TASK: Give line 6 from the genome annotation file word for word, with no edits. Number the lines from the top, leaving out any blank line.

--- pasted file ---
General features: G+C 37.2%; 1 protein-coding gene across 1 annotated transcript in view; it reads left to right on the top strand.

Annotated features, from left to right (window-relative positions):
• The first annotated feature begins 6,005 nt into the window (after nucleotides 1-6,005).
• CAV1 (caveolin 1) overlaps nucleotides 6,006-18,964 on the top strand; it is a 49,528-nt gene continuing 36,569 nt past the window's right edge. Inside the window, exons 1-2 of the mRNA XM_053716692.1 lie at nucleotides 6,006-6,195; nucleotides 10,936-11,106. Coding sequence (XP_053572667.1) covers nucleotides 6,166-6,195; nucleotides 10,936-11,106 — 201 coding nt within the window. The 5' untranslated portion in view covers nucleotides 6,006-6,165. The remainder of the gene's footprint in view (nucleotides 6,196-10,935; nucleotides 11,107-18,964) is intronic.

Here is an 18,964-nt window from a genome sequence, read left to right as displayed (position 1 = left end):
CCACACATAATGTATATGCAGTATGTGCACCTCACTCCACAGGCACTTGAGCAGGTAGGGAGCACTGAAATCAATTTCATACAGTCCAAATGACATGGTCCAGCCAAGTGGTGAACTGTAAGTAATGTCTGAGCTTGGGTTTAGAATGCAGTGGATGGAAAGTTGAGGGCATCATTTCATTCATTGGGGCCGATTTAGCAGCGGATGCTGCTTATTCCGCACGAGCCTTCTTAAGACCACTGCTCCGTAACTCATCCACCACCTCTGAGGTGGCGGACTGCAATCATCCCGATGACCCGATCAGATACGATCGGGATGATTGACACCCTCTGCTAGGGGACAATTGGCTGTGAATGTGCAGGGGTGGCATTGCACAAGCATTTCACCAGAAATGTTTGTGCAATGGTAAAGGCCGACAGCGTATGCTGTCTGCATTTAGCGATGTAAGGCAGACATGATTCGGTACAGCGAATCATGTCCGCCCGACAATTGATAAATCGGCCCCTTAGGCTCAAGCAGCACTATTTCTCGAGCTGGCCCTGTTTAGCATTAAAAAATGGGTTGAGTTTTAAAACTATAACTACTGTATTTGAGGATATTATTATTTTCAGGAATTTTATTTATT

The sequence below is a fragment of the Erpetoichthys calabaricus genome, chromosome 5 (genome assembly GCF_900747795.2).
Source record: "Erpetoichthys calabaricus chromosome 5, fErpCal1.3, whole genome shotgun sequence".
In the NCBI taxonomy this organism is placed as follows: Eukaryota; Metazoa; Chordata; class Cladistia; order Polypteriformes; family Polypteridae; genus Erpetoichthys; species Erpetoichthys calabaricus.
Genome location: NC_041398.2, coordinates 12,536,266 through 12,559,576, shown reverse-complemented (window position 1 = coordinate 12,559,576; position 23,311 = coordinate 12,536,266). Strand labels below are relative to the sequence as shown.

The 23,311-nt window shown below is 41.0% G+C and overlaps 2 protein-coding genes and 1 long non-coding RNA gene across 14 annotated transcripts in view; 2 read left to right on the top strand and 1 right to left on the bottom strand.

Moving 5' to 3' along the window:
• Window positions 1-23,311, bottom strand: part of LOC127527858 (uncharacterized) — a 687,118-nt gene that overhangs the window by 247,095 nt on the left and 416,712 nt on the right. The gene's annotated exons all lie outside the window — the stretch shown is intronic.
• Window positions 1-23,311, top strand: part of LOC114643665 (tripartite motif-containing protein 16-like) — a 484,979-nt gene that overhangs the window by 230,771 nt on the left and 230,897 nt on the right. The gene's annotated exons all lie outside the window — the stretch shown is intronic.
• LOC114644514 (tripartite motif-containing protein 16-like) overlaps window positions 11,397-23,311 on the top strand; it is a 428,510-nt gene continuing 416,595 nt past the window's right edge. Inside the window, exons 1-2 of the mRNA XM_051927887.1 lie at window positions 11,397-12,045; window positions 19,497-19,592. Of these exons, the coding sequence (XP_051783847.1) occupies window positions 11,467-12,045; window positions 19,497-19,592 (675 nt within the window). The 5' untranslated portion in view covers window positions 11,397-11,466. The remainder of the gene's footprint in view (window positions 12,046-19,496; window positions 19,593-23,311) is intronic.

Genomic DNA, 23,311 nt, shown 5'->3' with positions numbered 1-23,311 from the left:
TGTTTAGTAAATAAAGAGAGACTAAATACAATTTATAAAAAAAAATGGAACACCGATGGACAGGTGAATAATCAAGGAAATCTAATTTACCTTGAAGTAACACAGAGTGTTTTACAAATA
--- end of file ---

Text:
CCACACATAATGTATATGCAGTATGTGCACCTCACTCCACAGGCACTTGAGCAGGTAGGGAGCACTGAAATCAATTTCATACAGTCCAAATGACATGGTCCAGCCAAGTGGTGAACTGTAAGTAATGTCTGAGCTTGGGTTTAGAATGCAGTGGATGGAAAGTTGAGGGCATCATTTCATTCATTGGGGCCGATTTAGCAGCGGATGCTGCTTATTCCGCACGAGCCTTCTTAAGACCACTGCTCCGTAACTCATCCACCACCTCTGAGGTGGCGGACTGCAATCATCCCGATGACCCGATCAGATACGATCGGGATGATTGACACCCTCTGCTAGGGGACAATTGGCTGTGAATGTGCAGGGGTGGCATTGCACAAGCATTTCACCAGAAATGTTTGTGCAATGGTAAAGGCCGACAGCGTATGCTGTCTGCATTTAGCGATGTAAGGCAGACATGATTCGGTACAGCGAATCATGTCCGCCCGACAATTGATAAATCGGCCCCTTAGGCTCAAGCAGCACTATTTCTCGAGCTGGCCCTGTTTAGCATTAAAAAATGGGTTGAGTTTTAAAACTATAACTACTGTATTTGAGGATATTATTATTTTCAGGAATTTTATTTATT